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The sum total of Griffit's painting is a prolonged remark on the term “surface”. From this stems Griffit’s coloring. From this stems the quasi-extroverted and quasi-immediate lexicon of images. From this stems the sense of “design”.

From this, too, stem the remarks on the history of are as a reservoir of “ready-made sentences” (an ethics which has become an aesthetics that is always available and exempt). The history of art as formulated by Francis Bacon, Allen Jones, Picasso, Robert Motherwell, Morley, Matisse, De Chirico, Cornell, or a portion of the American Hyper-Realism, and I have not listed all the genealogy.

And if it is fitting to detail and demonstrate this a little, let’s do it: Griffit's parakeet echoes the parakeet of the American Joseph Cornell, “the man of the boxes and the ready-mades”; Griffit's sea and ship echo those of Malcolm Morley who, we will recall, arrived at “bad painting” (an American simulacrum of Neo-Expressionism, the ‘70s); the color/area division in Griffit's Girl echoes Francis Bacon, even if Griffit has made a radical transformation: from the dramatic to the theatrical. And Griffit's cars echo the American Hyper-Realism of the ‘70s: “the car as it is”, the accuracy of the copying expresses ‘the idea of the car’”. Hyper-Realism, not a painterly response (to American Chrysler) along the abstracting and refining lines of the Englishman Richard Hamilton. Hamilton, in ‘57, called his painted Chrysler here is a Lush Situation. Hamilton’s titles. He borrowed this title from an industrial design magazine. I.e., a Chrysler from industry, and a title from an industrial magazine. I.e., everything is ready-made, but handled by Hamilton.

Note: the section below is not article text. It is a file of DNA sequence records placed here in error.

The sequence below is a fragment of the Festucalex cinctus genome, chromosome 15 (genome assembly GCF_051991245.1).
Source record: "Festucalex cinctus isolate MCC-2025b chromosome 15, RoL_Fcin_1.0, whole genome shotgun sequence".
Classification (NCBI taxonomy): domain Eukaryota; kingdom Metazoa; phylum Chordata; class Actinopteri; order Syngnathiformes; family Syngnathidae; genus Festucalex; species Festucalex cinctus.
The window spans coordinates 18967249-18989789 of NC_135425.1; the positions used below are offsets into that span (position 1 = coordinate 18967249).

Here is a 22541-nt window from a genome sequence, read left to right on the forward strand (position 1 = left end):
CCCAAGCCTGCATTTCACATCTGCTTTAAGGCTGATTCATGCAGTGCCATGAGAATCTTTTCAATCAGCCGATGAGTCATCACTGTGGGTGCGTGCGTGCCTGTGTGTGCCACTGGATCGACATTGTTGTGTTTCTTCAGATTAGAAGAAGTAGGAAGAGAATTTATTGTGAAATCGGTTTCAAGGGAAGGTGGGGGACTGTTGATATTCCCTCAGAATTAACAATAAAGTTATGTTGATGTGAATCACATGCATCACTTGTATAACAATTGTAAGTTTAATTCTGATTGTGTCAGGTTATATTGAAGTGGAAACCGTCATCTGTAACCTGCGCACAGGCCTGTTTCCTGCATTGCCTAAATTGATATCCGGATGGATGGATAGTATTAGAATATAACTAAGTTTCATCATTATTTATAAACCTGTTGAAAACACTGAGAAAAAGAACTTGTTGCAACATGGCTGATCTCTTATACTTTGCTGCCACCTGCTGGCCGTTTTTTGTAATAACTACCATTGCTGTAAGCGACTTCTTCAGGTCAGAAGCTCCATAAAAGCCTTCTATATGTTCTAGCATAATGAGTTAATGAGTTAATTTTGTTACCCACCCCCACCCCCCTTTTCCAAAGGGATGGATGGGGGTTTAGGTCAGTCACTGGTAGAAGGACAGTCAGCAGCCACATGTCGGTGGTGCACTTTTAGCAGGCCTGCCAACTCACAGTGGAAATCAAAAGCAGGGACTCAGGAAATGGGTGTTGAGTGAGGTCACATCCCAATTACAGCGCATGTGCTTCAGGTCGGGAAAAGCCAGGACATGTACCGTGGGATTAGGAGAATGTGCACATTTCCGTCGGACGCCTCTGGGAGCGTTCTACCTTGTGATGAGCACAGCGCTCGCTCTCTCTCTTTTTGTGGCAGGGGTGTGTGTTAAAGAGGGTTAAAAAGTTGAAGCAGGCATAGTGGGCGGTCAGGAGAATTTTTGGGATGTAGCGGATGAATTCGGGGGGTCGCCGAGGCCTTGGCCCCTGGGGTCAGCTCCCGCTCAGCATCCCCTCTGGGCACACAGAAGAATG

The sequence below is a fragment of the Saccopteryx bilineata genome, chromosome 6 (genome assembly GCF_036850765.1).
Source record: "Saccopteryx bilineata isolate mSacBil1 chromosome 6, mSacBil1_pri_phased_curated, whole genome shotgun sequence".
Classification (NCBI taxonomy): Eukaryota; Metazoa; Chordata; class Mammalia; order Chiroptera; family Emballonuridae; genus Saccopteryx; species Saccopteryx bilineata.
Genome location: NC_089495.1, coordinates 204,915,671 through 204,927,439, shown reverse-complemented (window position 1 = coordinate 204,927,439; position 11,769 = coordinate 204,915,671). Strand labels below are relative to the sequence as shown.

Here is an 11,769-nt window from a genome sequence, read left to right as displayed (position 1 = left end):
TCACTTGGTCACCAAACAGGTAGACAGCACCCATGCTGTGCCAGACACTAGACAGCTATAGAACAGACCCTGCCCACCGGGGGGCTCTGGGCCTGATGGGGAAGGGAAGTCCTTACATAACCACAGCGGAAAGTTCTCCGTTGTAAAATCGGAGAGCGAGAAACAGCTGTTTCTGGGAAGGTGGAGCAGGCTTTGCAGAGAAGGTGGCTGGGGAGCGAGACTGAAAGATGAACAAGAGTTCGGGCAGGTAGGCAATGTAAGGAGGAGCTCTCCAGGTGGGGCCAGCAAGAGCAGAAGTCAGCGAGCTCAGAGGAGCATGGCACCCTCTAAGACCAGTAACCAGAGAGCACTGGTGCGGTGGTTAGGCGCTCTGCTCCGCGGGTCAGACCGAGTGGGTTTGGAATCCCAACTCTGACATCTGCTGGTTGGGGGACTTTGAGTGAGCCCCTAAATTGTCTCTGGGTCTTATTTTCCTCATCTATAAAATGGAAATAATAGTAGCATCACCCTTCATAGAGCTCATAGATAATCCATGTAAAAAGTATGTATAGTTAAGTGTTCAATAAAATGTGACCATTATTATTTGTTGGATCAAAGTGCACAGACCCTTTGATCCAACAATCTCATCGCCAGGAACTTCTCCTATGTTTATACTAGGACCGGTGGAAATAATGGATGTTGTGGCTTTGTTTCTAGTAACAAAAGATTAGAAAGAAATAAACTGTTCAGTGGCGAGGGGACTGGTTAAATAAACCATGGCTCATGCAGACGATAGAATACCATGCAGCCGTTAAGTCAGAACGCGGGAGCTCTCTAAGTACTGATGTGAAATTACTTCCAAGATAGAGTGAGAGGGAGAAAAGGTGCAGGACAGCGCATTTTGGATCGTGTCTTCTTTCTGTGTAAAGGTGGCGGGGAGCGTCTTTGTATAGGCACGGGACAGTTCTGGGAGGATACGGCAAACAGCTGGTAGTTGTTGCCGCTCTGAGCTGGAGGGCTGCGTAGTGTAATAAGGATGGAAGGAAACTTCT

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I have always thought of Griffit in some connection with an English group (Jones, Blake, Caulfield, Hamilton) that I like a lot, to the point that I have accumulated literature about it, have tried to see group and solo exhibitions by its members, and have even collected a few works by members of this group (prints, small collages), which is not formally a group, but rather a group which I created for myself as a somewhat loose act of cataloguing. And I’ve always thought of Griffit in connection with the American Joseph Cornell, who squeezed the “mythological” character out of “trivia” and imprisoned the trivial and the mythical in small display boxes. And in the ‘80s and the ‘90s, while cruising through are books, catalogues and exhibitions, I marked affinities of style and material between certain non-Israeli artists (Sigmar Polke, David Salle, and here and there Audrey Flack) and certain works by Joshua Griffit. And I will not be wrong if I say that I have never found such affinities between Griffit and any Israeli artist. Thus, and for this reason, Polke, Salle, the English group, and of course Joseph Cornell, are very much presenced in this essay. There is a goof Hamiltonianity present in the background of Joshua Griffit, even though Griffit himself is not “Hamiltonian”. A good hamiltonianity? In what sense precisely? In the sense of the very act of contemplating the “surface” that is represented by functional objects (a car), by the painterly-graphic propaganda (a magazine cover) which assists in their distribution and sale, by the injection of eroticism, by means of stylization (the commercialized representation), after the functionality and the efficiency of the object have already been achieved. Griffit’s painting, in its essence, is also a constant remark on “stylization”, while making use of it and while presenting it as the “surface”. By the way, this is also the same “stylization” which is absent from Israeli life, or at least was absent until a decade and a half ago. It was absent also because there was no room for it in this Israeli life, since the early ‘50s, until a decade and a half ago. I.e., Griffit's painting, Which also deals with “stylization”, attests to the prolonged local lack of it, And slightly ridicules its “wild” emergence here in the past decade and a half. What is not “stylized” today? You suddenly can’t find even a spoon that isn’t “designed”.